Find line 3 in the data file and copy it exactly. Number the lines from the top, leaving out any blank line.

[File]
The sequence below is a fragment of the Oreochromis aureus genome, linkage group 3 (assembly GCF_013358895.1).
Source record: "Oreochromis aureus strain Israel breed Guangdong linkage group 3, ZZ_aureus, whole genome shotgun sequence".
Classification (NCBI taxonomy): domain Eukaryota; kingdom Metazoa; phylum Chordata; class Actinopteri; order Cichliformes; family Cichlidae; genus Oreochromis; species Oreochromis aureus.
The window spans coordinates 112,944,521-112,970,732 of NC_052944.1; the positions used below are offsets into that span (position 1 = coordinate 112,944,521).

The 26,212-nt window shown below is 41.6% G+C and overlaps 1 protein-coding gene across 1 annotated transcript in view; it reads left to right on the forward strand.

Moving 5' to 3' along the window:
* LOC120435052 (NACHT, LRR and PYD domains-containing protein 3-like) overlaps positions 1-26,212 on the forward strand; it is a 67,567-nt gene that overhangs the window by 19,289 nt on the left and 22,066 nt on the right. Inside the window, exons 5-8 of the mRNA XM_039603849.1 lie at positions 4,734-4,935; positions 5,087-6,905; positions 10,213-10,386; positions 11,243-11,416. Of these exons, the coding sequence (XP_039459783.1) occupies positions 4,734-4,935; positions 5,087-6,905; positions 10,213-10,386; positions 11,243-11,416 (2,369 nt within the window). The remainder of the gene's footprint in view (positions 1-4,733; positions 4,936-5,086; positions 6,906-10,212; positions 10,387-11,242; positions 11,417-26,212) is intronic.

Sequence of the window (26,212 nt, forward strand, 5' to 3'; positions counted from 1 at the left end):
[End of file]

Classification (NCBI taxonomy): domain Eukaryota; kingdom Metazoa; phylum Chordata; class Actinopteri; order Cichliformes; family Cichlidae; genus Oreochromis; species Oreochromis aureus.